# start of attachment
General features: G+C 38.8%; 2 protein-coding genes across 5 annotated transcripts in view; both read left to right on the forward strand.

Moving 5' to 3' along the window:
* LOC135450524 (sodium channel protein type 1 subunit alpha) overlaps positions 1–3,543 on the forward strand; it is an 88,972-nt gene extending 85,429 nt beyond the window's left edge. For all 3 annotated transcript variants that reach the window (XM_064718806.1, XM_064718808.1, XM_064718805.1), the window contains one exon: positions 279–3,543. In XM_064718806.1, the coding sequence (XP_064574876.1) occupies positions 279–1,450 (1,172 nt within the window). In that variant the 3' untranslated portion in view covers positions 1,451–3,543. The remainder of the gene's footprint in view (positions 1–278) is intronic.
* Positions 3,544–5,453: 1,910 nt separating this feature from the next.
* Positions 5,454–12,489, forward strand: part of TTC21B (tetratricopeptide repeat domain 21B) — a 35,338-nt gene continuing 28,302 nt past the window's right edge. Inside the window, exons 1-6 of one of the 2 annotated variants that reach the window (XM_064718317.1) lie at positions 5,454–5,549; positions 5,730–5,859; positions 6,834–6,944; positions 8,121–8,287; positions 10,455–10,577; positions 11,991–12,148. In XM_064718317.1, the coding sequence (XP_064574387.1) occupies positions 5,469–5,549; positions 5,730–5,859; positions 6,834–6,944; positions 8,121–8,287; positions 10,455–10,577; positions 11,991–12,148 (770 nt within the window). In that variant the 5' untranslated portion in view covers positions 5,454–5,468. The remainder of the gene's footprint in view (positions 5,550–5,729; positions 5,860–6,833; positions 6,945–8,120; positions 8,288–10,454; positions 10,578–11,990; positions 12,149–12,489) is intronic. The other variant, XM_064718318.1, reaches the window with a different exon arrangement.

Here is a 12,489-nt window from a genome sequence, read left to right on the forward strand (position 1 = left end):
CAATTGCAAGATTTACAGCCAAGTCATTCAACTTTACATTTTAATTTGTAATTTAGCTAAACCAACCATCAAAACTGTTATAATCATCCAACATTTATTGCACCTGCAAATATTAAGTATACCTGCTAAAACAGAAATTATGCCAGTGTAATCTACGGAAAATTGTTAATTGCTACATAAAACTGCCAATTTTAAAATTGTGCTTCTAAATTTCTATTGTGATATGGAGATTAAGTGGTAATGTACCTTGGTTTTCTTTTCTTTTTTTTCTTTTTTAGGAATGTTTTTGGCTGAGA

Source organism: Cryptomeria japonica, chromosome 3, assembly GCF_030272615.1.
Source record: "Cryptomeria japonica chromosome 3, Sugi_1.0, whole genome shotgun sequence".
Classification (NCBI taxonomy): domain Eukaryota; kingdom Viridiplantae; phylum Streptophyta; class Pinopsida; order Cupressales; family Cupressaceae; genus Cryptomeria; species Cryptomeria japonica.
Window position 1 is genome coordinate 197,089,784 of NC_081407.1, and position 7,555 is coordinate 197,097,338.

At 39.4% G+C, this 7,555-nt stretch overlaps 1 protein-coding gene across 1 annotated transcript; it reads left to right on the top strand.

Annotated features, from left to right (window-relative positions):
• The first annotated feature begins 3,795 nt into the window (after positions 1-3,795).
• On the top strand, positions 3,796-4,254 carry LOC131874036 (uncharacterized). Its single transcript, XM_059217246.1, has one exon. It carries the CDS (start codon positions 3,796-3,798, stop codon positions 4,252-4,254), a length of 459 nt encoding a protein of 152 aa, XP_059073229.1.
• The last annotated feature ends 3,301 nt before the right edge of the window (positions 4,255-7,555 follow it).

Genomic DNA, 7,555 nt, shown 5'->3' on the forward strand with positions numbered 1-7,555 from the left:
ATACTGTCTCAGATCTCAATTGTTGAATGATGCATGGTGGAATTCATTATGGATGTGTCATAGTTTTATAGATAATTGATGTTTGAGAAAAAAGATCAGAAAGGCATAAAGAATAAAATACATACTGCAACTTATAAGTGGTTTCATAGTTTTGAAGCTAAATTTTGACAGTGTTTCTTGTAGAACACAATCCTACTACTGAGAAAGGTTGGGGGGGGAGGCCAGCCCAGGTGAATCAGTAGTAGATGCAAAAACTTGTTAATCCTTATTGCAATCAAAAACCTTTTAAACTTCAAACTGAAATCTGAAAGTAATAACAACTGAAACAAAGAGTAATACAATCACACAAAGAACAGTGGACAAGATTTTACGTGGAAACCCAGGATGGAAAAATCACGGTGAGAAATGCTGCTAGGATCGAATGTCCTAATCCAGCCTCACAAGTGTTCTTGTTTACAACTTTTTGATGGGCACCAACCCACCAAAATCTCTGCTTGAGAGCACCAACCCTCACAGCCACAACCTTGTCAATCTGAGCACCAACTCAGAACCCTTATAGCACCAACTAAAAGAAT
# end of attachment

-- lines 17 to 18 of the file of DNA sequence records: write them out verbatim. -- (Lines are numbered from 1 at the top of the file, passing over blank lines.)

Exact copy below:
Genomic DNA, 7,555 nt, shown 5'->3' on the forward strand with positions numbered 1-7,555 from the left:
ATACTGTCTCAGATCTCAATTGTTGAATGATGCATGGTGGAATTCATTATGGATGTGTCATAGTTTTATAGATAATTGATGTTTGAGAAAAAAGATCAGAAAGGCATAAAGAATAAAATACATACTGCAACTTATAAGTGGTTTCATAGTTTTGAAGCTAAATTTTGACAGTGTTTCTTGTAGAACACAATCCTACTACTGAGAAAGGTTGGGGGGGGAGGCCAGCCCAGGTGAATCAGTAGTAGATGCAAAAACTTGTTAATCCTTATTGCAATCAAAAACCTTTTAAACTTCAAACTGAAATCTGAAAGTAATAACAACTGAAACAAAGAGTAATACAATCACACAAAGAACAGTGGACAAGATTTTACGTGGAAACCCAGGATGGAAAAATCACGGTGAGAAATGCTGCTAGGATCGAATGTCCTAATCCAGCCTCACAAGTGTTCTTGTTTACAACTTTTTGATGGGCACCAACCCACCAAAATCTCTGCTTGAGAGCACCAACCCTCACAGCCACAACCTTGTCAATCTGAGCACCAACTCAGAACCCTTATAGCACCAACTAAAAGAAT